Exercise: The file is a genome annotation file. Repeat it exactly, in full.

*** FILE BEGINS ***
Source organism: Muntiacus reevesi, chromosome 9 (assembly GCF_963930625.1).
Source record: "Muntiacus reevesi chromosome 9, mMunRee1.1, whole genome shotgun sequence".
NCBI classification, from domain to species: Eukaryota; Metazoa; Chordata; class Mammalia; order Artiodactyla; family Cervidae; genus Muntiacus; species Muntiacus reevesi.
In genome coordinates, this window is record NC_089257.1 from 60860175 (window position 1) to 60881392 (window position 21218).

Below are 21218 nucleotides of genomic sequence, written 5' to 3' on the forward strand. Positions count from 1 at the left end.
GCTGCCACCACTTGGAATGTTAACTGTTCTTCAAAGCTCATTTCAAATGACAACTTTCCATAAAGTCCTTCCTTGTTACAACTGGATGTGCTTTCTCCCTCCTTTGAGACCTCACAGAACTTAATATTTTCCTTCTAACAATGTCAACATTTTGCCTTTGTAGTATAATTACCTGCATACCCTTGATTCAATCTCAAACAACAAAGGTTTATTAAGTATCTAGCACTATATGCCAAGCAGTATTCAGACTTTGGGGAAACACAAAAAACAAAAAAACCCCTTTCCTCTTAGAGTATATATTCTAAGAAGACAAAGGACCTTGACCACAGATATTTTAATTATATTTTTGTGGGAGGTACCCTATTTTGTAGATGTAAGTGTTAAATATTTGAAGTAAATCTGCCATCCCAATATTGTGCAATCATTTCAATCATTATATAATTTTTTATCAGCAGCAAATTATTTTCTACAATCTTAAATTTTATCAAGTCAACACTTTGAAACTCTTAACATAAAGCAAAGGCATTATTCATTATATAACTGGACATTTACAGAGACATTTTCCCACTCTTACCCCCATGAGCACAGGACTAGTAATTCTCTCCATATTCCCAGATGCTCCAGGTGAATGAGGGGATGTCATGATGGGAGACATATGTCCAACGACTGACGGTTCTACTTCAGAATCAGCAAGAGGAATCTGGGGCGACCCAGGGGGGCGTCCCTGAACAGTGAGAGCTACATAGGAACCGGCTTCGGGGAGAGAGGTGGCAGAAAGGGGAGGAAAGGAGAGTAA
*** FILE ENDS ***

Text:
Source organism: Muntiacus reevesi, chromosome 9 (assembly GCF_963930625.1).
Source record: "Muntiacus reevesi chromosome 9, mMunRee1.1, whole genome shotgun sequence".
NCBI classification, from domain to species: Eukaryota; Metazoa; Chordata; class Mammalia; order Artiodactyla; family Cervidae; genus Muntiacus; species Muntiacus reevesi.
In genome coordinates, this window is record NC_089257.1 from 60860175 (window position 1) to 60881392 (window position 21218).

Below are 21218 nucleotides of genomic sequence, written 5' to 3' on the forward strand. Positions count from 1 at the left end.
GCTGCCACCACTTGGAATGTTAACTGTTCTTCAAAGCTCATTTCAAATGACAACTTTCCATAAAGTCCTTCCTTGTTACAACTGGATGTGCTTTCTCCCTCCTTTGAGACCTCACAGAACTTAATATTTTCCTTCTAACAATGTCAACATTTTGCCTTTGTAGTATAATTACCTGCATACCCTTGATTCAATCTCAAACAACAAAGGTTTATTAAGTATCTAGCACTATATGCCAAGCAGTATTCAGACTTTGGGGAAACACAAAAAACAAAAAAACCCCTTTCCTCTTAGAGTATATATTCTAAGAAGACAAAGGACCTTGACCACAGATATTTTAATTATATTTTTGTGGGAGGTACCCTATTTTGTAGATGTAAGTGTTAAATATTTGAAGTAAATCTGCCATCCCAATATTGTGCAATCATTTCAATCATTATATAATTTTTTATCAGCAGCAAATTATTTTCTACAATCTTAAATTTTATCAAGTCAACACTTTGAAACTCTTAACATAAAGCAAAGGCATTATTCATTATATAACTGGACATTTACAGAGACATTTTCCCACTCTTACCCCCATGAGCACAGGACTAGTAATTCTCTCCATATTCCCAGATGCTCCAGGTGAATGAGGGGATGTCATGATGGGAGACATATGTCCAACGACTGACGGTTCTACTTCAGAATCAGCAAGAGGAATCTGGGGCGACCCAGGGGGGCGTCCCTGAACAGTGAGAGCTACATAGGAACCGGCTTCGGGGAGAGAGGTGGCAGAAAGGGGAGGAAAGGAGAGTAA